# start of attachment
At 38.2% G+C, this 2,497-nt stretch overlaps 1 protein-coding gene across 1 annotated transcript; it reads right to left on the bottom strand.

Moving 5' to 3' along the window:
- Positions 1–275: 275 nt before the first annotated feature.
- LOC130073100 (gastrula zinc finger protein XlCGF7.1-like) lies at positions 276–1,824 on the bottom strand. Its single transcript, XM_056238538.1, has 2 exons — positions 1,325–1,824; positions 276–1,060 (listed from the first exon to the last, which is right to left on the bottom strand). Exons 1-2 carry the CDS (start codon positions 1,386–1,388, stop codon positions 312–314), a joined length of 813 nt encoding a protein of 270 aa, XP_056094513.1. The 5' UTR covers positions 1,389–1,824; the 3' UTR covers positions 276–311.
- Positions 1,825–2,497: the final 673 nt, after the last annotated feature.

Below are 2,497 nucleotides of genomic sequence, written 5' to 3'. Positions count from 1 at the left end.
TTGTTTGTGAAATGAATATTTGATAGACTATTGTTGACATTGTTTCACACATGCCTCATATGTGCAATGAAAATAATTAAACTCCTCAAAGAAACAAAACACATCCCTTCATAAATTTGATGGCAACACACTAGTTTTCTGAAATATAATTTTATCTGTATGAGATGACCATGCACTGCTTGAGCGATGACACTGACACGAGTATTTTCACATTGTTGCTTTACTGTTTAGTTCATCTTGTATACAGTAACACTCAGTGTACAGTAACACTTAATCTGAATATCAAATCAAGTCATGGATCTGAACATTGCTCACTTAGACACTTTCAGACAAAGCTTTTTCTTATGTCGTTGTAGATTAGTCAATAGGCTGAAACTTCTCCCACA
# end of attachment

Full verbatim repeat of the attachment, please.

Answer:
At 38.2% G+C, this 2,497-nt stretch overlaps 1 protein-coding gene across 1 annotated transcript; it reads right to left on the bottom strand.

Moving 5' to 3' along the window:
- Positions 1–275: 275 nt before the first annotated feature.
- LOC130073100 (gastrula zinc finger protein XlCGF7.1-like) lies at positions 276–1,824 on the bottom strand. Its single transcript, XM_056238538.1, has 2 exons — positions 1,325–1,824; positions 276–1,060 (listed from the first exon to the last, which is right to left on the bottom strand). Exons 1-2 carry the CDS (start codon positions 1,386–1,388, stop codon positions 312–314), a joined length of 813 nt encoding a protein of 270 aa, XP_056094513.1. The 5' UTR covers positions 1,389–1,824; the 3' UTR covers positions 276–311.
- Positions 1,825–2,497: the final 673 nt, after the last annotated feature.

Below are 2,497 nucleotides of genomic sequence, written 5' to 3'. Positions count from 1 at the left end.
TTGTTTGTGAAATGAATATTTGATAGACTATTGTTGACATTGTTTCACACATGCCTCATATGTGCAATGAAAATAATTAAACTCCTCAAAGAAACAAAACACATCCCTTCATAAATTTGATGGCAACACACTAGTTTTCTGAAATATAATTTTATCTGTATGAGATGACCATGCACTGCTTGAGCGATGACACTGACACGAGTATTTTCACATTGTTGCTTTACTGTTTAGTTCATCTTGTATACAGTAACACTCAGTGTACAGTAACACTTAATCTGAATATCAAATCAAGTCATGGATCTGAACATTGCTCACTTAGACACTTTCAGACAAAGCTTTTTCTTATGTCGTTGTAGATTAGTCAATAGGCTGAAACTTCTCCCACA